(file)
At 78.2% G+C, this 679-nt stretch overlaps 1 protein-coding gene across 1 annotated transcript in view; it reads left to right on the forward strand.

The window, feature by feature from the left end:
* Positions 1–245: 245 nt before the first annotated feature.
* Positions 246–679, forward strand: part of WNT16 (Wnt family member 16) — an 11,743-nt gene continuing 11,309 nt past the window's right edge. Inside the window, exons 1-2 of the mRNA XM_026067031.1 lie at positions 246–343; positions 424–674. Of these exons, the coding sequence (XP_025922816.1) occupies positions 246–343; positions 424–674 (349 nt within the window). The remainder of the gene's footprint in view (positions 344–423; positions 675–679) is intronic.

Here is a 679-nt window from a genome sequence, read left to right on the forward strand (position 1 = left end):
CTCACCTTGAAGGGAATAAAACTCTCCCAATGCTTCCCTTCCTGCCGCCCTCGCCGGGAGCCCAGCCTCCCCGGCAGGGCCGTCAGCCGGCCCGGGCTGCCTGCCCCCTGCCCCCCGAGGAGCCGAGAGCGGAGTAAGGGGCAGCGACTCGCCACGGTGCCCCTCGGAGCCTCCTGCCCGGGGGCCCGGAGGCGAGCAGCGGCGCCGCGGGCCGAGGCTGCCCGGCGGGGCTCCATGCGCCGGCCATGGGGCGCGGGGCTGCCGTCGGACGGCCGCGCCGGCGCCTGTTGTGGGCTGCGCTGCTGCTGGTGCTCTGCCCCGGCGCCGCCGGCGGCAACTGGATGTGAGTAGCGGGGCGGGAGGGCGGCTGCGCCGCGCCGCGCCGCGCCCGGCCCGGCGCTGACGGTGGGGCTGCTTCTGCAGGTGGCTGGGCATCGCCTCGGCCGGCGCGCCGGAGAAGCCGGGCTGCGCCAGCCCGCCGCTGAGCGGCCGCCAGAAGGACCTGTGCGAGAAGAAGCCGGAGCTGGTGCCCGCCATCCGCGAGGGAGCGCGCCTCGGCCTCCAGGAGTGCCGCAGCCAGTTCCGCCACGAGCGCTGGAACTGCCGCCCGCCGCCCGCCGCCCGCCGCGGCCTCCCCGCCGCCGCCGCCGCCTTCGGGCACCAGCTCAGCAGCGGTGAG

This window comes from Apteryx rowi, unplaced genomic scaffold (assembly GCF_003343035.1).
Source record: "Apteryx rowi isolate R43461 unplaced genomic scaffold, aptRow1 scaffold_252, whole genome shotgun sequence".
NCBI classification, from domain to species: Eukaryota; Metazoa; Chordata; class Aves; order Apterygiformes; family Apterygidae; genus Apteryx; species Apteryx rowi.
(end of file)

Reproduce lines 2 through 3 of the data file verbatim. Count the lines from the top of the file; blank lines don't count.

The window, feature by feature from the left end:
* Positions 1–245: 245 nt before the first annotated feature.